It’s the extras a venue can offer to individuals or sports teams that can make training more efficient and effective. For long training sessions, players will need to stop for breaks and food. Having catering facilities on-site is far more preferable than having to transport the whole team to an alternative venue just for meals.’

‘We found evidence of an overall positive association between the quality of provision of competitive sport and academic attainment, and the overall school effectiveness judgement in the schools we visited.
‘Our academic success is largely due to sport, the students love it. It has helped to improve their behaviour and attitudes and their attendance has risen because sport gets them into school.’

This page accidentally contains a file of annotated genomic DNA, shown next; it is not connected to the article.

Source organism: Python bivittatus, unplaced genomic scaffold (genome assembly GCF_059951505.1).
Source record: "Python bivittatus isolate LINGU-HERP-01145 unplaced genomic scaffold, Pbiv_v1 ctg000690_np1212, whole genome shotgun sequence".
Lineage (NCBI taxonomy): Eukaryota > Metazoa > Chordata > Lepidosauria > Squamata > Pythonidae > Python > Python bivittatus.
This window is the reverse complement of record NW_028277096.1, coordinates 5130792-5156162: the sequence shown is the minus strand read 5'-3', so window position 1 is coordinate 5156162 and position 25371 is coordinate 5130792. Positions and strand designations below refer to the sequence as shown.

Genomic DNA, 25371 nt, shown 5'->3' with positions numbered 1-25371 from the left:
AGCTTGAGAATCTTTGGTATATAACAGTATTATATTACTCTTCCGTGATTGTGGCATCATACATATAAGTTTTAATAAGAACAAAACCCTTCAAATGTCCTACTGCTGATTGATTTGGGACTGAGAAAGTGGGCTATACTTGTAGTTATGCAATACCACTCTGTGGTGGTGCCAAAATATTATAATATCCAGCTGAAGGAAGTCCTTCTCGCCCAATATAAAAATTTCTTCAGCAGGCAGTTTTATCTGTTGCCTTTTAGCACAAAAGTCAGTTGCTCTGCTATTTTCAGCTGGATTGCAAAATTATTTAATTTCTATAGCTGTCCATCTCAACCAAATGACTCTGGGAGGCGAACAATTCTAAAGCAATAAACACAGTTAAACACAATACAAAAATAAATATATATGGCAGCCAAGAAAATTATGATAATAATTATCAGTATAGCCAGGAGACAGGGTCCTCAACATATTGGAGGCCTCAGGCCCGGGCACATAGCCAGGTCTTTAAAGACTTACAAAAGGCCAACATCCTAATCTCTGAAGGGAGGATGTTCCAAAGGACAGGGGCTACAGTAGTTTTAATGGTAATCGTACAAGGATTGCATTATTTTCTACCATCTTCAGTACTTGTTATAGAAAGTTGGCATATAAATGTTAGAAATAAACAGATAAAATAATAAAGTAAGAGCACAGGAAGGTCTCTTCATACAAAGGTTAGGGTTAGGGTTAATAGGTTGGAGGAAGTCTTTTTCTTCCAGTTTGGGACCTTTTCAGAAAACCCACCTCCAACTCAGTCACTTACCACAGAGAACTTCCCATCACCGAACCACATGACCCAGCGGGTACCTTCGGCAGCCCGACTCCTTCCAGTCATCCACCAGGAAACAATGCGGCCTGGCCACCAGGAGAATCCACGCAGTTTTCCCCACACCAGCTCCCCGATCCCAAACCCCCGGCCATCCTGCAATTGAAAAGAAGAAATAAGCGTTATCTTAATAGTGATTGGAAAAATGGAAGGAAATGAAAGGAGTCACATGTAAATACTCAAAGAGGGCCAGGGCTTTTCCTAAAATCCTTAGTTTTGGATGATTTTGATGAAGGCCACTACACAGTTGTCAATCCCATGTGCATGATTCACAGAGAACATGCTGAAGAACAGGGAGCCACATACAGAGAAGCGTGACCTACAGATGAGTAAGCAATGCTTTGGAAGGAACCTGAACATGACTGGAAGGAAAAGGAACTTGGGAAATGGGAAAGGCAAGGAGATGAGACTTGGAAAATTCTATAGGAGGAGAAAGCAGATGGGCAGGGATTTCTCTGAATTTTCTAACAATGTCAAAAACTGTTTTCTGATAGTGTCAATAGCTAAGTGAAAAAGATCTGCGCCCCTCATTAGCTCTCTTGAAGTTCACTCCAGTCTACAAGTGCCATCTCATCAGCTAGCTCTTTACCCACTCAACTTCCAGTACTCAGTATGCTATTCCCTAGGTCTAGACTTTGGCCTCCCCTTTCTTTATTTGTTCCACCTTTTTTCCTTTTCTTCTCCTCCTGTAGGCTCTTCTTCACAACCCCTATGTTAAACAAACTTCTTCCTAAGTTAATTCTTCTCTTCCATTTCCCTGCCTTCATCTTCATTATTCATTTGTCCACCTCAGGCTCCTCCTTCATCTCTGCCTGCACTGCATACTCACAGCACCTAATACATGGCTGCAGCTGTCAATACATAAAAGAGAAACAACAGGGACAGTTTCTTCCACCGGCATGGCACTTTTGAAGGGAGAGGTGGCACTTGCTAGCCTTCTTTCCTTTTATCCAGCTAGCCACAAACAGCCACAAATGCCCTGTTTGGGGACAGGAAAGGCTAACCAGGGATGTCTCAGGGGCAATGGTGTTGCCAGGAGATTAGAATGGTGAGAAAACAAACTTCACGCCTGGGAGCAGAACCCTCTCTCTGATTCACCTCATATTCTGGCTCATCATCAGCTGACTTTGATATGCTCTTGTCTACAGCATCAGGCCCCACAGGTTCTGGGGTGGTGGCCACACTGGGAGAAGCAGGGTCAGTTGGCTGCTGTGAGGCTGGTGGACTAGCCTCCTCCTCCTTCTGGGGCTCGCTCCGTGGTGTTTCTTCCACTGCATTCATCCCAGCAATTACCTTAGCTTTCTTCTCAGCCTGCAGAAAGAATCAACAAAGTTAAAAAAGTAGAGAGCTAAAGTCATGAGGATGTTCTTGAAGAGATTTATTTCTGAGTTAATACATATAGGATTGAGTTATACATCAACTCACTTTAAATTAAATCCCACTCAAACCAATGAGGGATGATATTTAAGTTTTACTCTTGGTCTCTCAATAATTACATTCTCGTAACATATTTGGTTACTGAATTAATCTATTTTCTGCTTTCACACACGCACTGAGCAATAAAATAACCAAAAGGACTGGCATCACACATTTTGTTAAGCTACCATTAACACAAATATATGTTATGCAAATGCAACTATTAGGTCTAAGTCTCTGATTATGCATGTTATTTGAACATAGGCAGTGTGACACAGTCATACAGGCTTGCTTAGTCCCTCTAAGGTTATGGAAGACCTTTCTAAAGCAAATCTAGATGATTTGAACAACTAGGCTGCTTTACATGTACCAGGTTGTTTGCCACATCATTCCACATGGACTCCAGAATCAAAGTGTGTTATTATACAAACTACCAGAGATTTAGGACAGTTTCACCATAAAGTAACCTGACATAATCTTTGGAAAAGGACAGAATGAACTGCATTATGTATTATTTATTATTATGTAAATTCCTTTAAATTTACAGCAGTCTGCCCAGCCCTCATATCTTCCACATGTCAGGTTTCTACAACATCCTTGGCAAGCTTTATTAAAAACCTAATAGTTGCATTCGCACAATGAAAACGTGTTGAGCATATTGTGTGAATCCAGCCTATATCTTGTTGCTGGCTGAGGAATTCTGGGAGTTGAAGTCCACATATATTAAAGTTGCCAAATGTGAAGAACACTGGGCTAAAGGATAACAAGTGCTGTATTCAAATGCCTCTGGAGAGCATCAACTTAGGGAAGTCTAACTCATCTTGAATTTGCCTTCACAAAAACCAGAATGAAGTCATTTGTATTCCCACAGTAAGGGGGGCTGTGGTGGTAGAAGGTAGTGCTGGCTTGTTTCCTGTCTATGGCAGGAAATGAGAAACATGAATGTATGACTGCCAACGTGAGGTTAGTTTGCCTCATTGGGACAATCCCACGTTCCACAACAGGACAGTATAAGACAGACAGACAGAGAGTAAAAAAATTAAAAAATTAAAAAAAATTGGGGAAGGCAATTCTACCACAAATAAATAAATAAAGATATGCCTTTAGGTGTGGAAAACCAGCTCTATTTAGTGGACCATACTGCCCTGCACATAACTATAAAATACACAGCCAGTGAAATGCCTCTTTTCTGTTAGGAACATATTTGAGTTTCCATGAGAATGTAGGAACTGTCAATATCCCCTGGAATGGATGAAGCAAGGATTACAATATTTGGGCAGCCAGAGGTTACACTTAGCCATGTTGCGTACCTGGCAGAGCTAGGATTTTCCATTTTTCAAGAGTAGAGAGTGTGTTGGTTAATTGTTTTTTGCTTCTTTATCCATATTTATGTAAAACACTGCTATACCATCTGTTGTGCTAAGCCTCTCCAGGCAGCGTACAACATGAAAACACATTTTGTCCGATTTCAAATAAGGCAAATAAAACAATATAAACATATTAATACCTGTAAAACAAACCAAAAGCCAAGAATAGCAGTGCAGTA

Headteacher, Eastbury Comprehensive School Gov.UK ‘Going the extra mile – Excellence in competitive school sport’

In conclusion, contrary to first appearances, sport and academic studies are hand and glove for overall student experience and achievement of potential.   The key to success, however, lies in finding an equilibrium that supports both – and enables each to support the other.

‘The characteristics we learn through playing sport, like team spirit, being competitive, determined, organising ourselves and playing fairly, helps us improve in the classroom. Being selected for school teams gives us more confidence, the willingness to try hard, and speak up for ourselves’.